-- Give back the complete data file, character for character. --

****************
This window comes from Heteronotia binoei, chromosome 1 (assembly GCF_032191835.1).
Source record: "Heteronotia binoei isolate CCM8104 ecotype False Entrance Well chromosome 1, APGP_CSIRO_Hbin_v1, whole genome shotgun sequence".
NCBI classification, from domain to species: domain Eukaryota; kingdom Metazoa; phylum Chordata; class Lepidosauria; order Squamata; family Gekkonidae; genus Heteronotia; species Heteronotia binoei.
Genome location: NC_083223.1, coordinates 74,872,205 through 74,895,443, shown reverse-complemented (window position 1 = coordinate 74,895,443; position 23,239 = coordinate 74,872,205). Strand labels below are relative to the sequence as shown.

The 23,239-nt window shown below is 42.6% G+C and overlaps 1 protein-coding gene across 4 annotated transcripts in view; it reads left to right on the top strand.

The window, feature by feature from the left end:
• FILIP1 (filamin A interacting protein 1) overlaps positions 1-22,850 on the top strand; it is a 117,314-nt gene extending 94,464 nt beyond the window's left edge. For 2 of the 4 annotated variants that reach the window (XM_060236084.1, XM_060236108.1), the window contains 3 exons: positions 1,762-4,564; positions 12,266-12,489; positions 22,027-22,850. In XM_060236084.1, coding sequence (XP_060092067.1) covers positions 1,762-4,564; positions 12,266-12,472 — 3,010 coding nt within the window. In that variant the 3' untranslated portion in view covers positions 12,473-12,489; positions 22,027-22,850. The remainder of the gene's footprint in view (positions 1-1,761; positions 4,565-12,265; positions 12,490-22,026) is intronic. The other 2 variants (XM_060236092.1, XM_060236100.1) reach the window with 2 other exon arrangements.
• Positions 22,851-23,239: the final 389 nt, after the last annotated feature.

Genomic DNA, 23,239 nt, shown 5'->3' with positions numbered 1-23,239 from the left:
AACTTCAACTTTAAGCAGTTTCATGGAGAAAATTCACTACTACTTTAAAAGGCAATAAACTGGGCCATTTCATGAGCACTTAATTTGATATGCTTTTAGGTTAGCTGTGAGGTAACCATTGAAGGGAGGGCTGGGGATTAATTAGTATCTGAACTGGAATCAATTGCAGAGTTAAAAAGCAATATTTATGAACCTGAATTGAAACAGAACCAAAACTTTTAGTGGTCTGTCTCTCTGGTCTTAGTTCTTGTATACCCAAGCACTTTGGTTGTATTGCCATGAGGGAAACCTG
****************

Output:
This window comes from Heteronotia binoei, chromosome 1 (assembly GCF_032191835.1).
Source record: "Heteronotia binoei isolate CCM8104 ecotype False Entrance Well chromosome 1, APGP_CSIRO_Hbin_v1, whole genome shotgun sequence".
NCBI classification, from domain to species: domain Eukaryota; kingdom Metazoa; phylum Chordata; class Lepidosauria; order Squamata; family Gekkonidae; genus Heteronotia; species Heteronotia binoei.
Genome location: NC_083223.1, coordinates 74,872,205 through 74,895,443, shown reverse-complemented (window position 1 = coordinate 74,895,443; position 23,239 = coordinate 74,872,205). Strand labels below are relative to the sequence as shown.

The 23,239-nt window shown below is 42.6% G+C and overlaps 1 protein-coding gene across 4 annotated transcripts in view; it reads left to right on the top strand.

The window, feature by feature from the left end:
• FILIP1 (filamin A interacting protein 1) overlaps positions 1-22,850 on the top strand; it is a 117,314-nt gene extending 94,464 nt beyond the window's left edge. For 2 of the 4 annotated variants that reach the window (XM_060236084.1, XM_060236108.1), the window contains 3 exons: positions 1,762-4,564; positions 12,266-12,489; positions 22,027-22,850. In XM_060236084.1, coding sequence (XP_060092067.1) covers positions 1,762-4,564; positions 12,266-12,472 — 3,010 coding nt within the window. In that variant the 3' untranslated portion in view covers positions 12,473-12,489; positions 22,027-22,850. The remainder of the gene's footprint in view (positions 1-1,761; positions 4,565-12,265; positions 12,490-22,026) is intronic. The other 2 variants (XM_060236092.1, XM_060236100.1) reach the window with 2 other exon arrangements.
• Positions 22,851-23,239: the final 389 nt, after the last annotated feature.

Genomic DNA, 23,239 nt, shown 5'->3' with positions numbered 1-23,239 from the left:
AACTTCAACTTTAAGCAGTTTCATGGAGAAAATTCACTACTACTTTAAAAGGCAATAAACTGGGCCATTTCATGAGCACTTAATTTGATATGCTTTTAGGTTAGCTGTGAGGTAACCATTGAAGGGAGGGCTGGGGATTAATTAGTATCTGAACTGGAATCAATTGCAGAGTTAAAAAGCAATATTTATGAACCTGAATTGAAACAGAACCAAAACTTTTAGTGGTCTGTCTCTCTGGTCTTAGTTCTTGTATACCCAAGCACTTTGGTTGTATTGCCATGAGGGAAACCTG